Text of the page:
VC: Now let’s talk about your background. How did your family environment and the sociocultural situation in Mexico City influence you as a photographer?
CB: My father was an amateur and self-taught photographer; he made his own lab, built his enlarger with a slide projector of the time, and also prepared his own chemicals. There are some prints he made and a couple of cameras. When I was born, his hobby had ended, and for some strange reason, he named me Cannon, which I understood was after a Goddess of Mercy in Japan.
My environment was more influenced by my older sister, as from a young age, she attended cultural spaces and read many newspapers and magazines that were critical of the State. There was a newspaper called “La Jornada” which published incredible everyday life photographs, it was a great visual reference. I remember that as a teenager, I would look at it and wished to be a press photographer.
At that time, the state began to give more space to Mexican photographers, the 150th anniversary of the arrival of photography in Mexico was celebrated, and several exhibitions were organized in some museums, and of course, the foundation of the Centro de la Imágen in Mexico City in 1994. This space, dedicated exclusively to photography, had a huge influence on my life and training. It determined my perspective, as I met great people, from historians and curators to artists, etc. I learned another way of doing photography.
VC: How would you describe your evolution as a photographer over the years and the challenges you faced at the beginning of your career?
CB: My evolution has been to understand my own creative process, to be very respectful of my process, but above all, to be honest with myself. My training was in journalism, a profession where objectivity was a key point for its practice. I decided it was not my path, and that was when I gave way to imagination, play, the unexpected, chance, experimentation, and the alternative. I wanted to develop my own style, reflective and sometimes irreverent and radical. It has been very hard work because I deal with complicated themes such as violence, death, desolation, and abandonment.
The difficulties I faced were understanding and getting to know this complicated photographic language. Thirty years ago, there weren’t as many photography schools in Mexico, only a couple, and there was no space for reflection and analysis of the image. That is, one could not think of the photographic image from another perspective, other than social photography. It was not until the foundation of the Centro de la Imagen that I could learn and discover new forms of production. My current challenge has been to think of photography beyond photography itself.
VC: Cannon, thanks once again for joining us. I have one last question for you. How has photography changed since your beginnings in the medium, and how do you think this affects the construction and appreciation of photographic culture?
CB: [Photography] has changed in ways I could have never imagined, the immediacy, the viralization, and other concepts that are linked to photography. Nowadays, memory is immediate and ephemeral; no longer do we talk about light, silver, chemicals, archives, there are other devices and other generations. … The only thing I believe we must keep in mind is our capacity for doubt and reflection.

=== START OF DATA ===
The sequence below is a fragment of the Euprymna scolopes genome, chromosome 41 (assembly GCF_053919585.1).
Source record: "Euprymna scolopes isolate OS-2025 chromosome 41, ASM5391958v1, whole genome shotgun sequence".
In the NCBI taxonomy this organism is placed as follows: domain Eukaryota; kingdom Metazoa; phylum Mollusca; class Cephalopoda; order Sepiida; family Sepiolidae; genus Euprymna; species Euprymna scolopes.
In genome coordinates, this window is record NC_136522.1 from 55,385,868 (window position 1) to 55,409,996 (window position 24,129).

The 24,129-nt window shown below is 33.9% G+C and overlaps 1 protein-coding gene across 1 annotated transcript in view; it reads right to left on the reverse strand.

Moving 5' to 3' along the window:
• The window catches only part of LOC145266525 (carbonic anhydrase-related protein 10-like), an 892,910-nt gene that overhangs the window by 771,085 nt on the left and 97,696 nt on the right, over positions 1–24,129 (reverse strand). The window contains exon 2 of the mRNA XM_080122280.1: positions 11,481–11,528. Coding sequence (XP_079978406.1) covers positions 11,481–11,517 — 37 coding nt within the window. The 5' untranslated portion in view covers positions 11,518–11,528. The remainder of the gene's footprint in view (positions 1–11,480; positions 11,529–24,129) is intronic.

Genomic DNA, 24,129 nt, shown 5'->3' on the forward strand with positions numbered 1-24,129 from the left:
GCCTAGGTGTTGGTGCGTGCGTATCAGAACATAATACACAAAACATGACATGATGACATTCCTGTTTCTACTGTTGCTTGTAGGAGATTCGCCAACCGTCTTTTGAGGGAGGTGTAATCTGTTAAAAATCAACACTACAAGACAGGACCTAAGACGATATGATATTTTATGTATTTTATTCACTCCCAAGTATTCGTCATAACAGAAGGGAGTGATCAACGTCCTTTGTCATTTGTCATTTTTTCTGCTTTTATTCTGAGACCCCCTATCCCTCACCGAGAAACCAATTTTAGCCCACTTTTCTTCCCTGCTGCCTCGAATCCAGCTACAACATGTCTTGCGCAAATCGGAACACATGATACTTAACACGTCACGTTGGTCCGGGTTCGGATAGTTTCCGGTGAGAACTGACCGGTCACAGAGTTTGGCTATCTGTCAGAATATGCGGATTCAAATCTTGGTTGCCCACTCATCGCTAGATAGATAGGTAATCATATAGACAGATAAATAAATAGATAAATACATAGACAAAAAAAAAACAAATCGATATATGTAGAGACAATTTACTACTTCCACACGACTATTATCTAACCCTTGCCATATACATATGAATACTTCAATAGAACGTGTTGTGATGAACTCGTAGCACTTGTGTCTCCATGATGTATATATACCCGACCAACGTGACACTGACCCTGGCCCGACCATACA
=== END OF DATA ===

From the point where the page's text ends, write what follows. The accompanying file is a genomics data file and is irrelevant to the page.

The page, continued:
Never before have so many images been produced as in this era; thousands and millions of images circulate daily. Moreover, with the arrival of Artificial Intelligence, the risk is even greater. There is no visual education. It is only recently that there has been talk of colonialism, racism, indigenous peoples, radical far-right groups, etc. Our culture has been visually subjected to colonialist and exotic gazes.
Never before had we been able to access intimate spaces, the residences of artists or the extreme luxuries of famous influencers; the private became public. We have aspirational, false images that reflect a perfect world. In political campaigns, we talk about digital armies, a whole arsenal to discredit the opponent; now more than ever, we must be alert.
There is such an abundance of image circulation and so much immediate stimulation that we have stopped contemplating, looking beyond. We need to return to manual processes, not out of resistance to technology, but to return to other ways of relating to the world. Our reality is filled with screens and phones. We need time to get to know ourselves and create imaginaries of resistance against this overwhelming digital reality.
Vicente Cayuela is a Chilean multimedia artist working primarily in research-based, staged photographic projects. Inspired by oral history, the aesthetics of picture riddle books, and political propaganda, his complex still lifes and tableaux arrangements seek to familiarize young audiences with his country’s history of political violence. His 2022 debut series “JUVENILIA” earned him an Emerging Artist Award in Visual Arts from the Saint Botolph Club Foundation, a Lenscratch Student Prize, an Atlanta Celebrates Photography Equity Scholarship, and a photography jurying position at the 2023 Alliance for Young Artists & Writers’ Scholastic Art and Writing Awards in the Massachusetts region. His work has been exhibited most notably at the Griffin Museum of Photography, Abigail Ogilvy Gallery, PhotoPlace Gallery, and published nationally and internationally in print and digital publications. A cultural worker, he has interviewed renowned artists and curators and directed several multimedia projects across various museum platforms and art publications. He is currently a content editor at Lenscratch Photography Daily and Lead Content Creator at the Griffin Museum of Photography. He holds a BA in Studio Art from Brandeis University, where he received a Deborah Josepha Cohen Memorial Award in Fine Arts and a Susan Mae Green Award for Creativity in Photography.
Follow Vicente Cayuela on Instagram: @vicente.cayuela.art